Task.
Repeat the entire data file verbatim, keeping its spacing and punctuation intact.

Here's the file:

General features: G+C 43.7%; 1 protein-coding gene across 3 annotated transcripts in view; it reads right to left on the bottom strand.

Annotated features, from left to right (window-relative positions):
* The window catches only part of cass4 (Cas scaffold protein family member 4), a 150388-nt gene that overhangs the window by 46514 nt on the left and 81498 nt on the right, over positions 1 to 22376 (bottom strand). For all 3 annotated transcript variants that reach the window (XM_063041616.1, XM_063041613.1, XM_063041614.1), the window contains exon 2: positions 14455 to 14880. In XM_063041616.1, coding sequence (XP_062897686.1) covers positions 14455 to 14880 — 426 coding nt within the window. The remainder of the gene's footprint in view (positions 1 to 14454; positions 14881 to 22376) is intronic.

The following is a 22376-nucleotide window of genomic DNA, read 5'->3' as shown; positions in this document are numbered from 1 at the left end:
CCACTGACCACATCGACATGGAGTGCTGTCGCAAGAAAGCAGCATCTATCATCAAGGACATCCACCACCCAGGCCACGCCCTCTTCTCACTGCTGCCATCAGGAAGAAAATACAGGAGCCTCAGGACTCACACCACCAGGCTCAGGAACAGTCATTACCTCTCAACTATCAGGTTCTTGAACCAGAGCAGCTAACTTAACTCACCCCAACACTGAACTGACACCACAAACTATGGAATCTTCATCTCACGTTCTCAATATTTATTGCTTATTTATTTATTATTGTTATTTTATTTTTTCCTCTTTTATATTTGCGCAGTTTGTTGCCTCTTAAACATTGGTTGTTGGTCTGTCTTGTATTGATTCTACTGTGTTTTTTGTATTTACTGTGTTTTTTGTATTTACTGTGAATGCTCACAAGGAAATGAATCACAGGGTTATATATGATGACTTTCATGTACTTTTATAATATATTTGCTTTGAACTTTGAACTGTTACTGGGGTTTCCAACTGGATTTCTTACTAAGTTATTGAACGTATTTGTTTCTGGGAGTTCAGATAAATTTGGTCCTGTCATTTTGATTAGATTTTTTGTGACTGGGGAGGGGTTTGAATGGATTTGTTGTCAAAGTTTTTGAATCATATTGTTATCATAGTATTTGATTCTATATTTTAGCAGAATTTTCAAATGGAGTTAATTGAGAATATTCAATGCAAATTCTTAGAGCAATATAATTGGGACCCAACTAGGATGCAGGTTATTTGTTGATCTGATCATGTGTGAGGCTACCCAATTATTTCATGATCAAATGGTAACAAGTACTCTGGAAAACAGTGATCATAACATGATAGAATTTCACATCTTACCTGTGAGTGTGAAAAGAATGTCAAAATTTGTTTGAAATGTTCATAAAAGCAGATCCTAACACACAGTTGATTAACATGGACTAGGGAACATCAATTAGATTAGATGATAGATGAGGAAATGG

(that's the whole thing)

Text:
General features: G+C 43.7%; 1 protein-coding gene across 3 annotated transcripts in view; it reads right to left on the bottom strand.

Annotated features, from left to right (window-relative positions):
* The window catches only part of cass4 (Cas scaffold protein family member 4), a 150388-nt gene that overhangs the window by 46514 nt on the left and 81498 nt on the right, over positions 1 to 22376 (bottom strand). For all 3 annotated transcript variants that reach the window (XM_063041616.1, XM_063041613.1, XM_063041614.1), the window contains exon 2: positions 14455 to 14880. In XM_063041616.1, coding sequence (XP_062897686.1) covers positions 14455 to 14880 — 426 coding nt within the window. The remainder of the gene's footprint in view (positions 1 to 14454; positions 14881 to 22376) is intronic.

The following is a 22376-nucleotide window of genomic DNA, read 5'->3' as shown; positions in this document are numbered from 1 at the left end:
CCACTGACCACATCGACATGGAGTGCTGTCGCAAGAAAGCAGCATCTATCATCAAGGACATCCACCACCCAGGCCACGCCCTCTTCTCACTGCTGCCATCAGGAAGAAAATACAGGAGCCTCAGGACTCACACCACCAGGCTCAGGAACAGTCATTACCTCTCAACTATCAGGTTCTTGAACCAGAGCAGCTAACTTAACTCACCCCAACACTGAACTGACACCACAAACTATGGAATCTTCATCTCACGTTCTCAATATTTATTGCTTATTTATTTATTATTGTTATTTTATTTTTTCCTCTTTTATATTTGCGCAGTTTGTTGCCTCTTAAACATTGGTTGTTGGTCTGTCTTGTATTGATTCTACTGTGTTTTTTGTATTTACTGTGTTTTTTGTATTTACTGTGAATGCTCACAAGGAAATGAATCACAGGGTTATATATGATGACTTTCATGTACTTTTATAATATATTTGCTTTGAACTTTGAACTGTTACTGGGGTTTCCAACTGGATTTCTTACTAAGTTATTGAACGTATTTGTTTCTGGGAGTTCAGATAAATTTGGTCCTGTCATTTTGATTAGATTTTTTGTGACTGGGGAGGGGTTTGAATGGATTTGTTGTCAAAGTTTTTGAATCATATTGTTATCATAGTATTTGATTCTATATTTTAGCAGAATTTTCAAATGGAGTTAATTGAGAATATTCAATGCAAATTCTTAGAGCAATATAATTGGGACCCAACTAGGATGCAGGTTATTTGTTGATCTGATCATGTGTGAGGCTACCCAATTATTTCATGATCAAATGGTAACAAGTACTCTGGAAAACAGTGATCATAACATGATAGAATTTCACATCTTACCTGTGAGTGTGAAAAGAATGTCAAAATTTGTTTGAAATGTTCATAAAAGCAGATCCTAACACACAGTTGATTAACATGGACTAGGGAACATCAATTAGATTAGATGATAGATGAGGAAATGG